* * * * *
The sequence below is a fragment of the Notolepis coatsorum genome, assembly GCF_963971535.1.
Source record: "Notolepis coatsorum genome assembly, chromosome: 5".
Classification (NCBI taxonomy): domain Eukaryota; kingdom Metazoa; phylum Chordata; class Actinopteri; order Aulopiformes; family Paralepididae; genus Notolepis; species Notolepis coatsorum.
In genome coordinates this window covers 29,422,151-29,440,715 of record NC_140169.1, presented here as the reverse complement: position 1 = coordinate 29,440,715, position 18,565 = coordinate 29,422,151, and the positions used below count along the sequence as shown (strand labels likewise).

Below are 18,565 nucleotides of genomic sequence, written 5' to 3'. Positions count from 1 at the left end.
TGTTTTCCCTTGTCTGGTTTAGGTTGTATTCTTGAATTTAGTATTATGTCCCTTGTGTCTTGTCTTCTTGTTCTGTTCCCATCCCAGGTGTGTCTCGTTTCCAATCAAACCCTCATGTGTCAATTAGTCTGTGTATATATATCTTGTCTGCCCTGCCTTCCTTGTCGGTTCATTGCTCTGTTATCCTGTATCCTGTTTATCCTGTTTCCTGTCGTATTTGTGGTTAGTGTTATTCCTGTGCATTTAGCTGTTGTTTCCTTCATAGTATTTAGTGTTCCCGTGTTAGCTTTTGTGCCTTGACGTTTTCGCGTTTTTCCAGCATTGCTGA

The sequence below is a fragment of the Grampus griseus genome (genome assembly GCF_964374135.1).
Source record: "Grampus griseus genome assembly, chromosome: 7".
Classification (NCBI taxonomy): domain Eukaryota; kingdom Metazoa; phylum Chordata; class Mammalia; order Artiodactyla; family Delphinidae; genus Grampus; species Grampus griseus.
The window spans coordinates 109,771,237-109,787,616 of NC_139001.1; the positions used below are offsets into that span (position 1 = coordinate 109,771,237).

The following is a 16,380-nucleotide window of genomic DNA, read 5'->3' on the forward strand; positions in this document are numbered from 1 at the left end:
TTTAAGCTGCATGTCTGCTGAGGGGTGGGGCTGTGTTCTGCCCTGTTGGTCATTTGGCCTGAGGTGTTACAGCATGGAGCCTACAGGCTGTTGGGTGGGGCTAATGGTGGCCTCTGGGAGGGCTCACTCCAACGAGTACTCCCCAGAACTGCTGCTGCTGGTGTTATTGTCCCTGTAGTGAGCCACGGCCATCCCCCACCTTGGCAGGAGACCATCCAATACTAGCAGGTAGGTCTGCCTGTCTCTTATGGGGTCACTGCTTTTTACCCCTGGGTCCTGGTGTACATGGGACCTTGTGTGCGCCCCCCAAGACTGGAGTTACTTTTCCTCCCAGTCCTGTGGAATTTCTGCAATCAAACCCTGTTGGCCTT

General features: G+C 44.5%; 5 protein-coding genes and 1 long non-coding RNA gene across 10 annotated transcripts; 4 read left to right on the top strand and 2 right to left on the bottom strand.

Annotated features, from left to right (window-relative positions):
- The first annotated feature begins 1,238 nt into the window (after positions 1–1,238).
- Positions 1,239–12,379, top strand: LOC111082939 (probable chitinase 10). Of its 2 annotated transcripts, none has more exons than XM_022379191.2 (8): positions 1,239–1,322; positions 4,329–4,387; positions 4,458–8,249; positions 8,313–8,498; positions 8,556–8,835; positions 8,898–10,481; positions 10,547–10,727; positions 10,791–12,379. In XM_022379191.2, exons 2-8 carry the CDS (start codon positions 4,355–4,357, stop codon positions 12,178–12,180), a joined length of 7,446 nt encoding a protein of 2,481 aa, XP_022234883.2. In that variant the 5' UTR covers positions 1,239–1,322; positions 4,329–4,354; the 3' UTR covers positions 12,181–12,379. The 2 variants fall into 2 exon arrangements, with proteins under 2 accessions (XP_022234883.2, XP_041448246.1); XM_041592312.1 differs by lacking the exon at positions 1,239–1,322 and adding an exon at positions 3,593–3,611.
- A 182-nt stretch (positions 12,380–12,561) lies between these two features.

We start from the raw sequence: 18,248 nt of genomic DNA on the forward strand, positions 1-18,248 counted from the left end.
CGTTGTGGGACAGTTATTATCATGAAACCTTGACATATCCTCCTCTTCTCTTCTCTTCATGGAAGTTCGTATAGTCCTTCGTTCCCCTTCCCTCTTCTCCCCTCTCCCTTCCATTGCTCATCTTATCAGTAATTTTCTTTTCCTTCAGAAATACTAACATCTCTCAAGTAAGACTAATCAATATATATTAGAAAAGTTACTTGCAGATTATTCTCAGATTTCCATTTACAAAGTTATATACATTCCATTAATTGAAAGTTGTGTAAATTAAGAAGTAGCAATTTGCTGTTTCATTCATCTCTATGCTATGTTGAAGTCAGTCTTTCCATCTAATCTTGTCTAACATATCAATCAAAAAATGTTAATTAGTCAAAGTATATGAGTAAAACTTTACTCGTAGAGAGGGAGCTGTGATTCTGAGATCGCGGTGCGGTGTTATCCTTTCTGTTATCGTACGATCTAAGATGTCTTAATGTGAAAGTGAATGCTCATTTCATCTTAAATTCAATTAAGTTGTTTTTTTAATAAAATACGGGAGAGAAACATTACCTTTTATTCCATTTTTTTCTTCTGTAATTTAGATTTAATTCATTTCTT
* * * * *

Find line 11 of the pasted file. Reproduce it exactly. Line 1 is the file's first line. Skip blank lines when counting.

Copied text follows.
The following is a 16,380-nucleotide window of genomic DNA, read 5'->3' on the forward strand; positions in this document are numbered from 1 at the left end: